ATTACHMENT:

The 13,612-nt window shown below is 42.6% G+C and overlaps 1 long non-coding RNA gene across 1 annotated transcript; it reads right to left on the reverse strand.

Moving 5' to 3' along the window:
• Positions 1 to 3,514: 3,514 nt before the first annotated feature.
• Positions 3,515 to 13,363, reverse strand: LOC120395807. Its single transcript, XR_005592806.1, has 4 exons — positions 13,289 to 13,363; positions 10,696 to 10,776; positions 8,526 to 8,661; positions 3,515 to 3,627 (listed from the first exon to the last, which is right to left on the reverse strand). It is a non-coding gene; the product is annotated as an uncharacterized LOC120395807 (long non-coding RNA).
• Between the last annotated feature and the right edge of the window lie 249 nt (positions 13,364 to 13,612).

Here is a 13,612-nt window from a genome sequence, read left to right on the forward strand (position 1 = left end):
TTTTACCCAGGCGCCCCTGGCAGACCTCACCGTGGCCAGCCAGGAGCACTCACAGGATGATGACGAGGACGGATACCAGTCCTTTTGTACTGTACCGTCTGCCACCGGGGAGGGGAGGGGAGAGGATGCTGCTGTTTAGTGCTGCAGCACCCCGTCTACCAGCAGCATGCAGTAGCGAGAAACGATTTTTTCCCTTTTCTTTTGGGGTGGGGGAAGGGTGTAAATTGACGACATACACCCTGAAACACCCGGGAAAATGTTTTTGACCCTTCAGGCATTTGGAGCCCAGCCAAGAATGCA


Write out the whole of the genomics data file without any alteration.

The 13,612-nt window shown below is 42.6% G+C and overlaps 1 long non-coding RNA gene across 1 annotated transcript; it reads right to left on the reverse strand.

Moving 5' to 3' along the window:
• Positions 1 to 3,514: 3,514 nt before the first annotated feature.
• Positions 3,515 to 13,363, reverse strand: LOC120395807. Its single transcript, XR_005592806.1, has 4 exons — positions 13,289 to 13,363; positions 10,696 to 10,776; positions 8,526 to 8,661; positions 3,515 to 3,627 (listed from the first exon to the last, which is right to left on the reverse strand). It is a non-coding gene; the product is annotated as an uncharacterized LOC120395807 (long non-coding RNA).
• Between the last annotated feature and the right edge of the window lie 249 nt (positions 13,364 to 13,612).

Here is a 13,612-nt window from a genome sequence, read left to right on the forward strand (position 1 = left end):
TTTTACCCAGGCGCCCCTGGCAGACCTCACCGTGGCCAGCCAGGAGCACTCACAGGATGATGACGAGGACGGATACCAGTCCTTTTGTACTGTACCGTCTGCCACCGGGGAGGGGAGGGGAGAGGATGCTGCTGTTTAGTGCTGCAGCACCCCGTCTACCAGCAGCATGCAGTAGCGAGAAACGATTTTTTCCCTTTTCTTTTGGGGTGGGGGAAGGGTGTAAATTGACGACATACACCCTGAAACACCCGGGAAAATGTTTTTGACCCTTCAGGCATTTGGAGCCCAGCCAAGAATGCA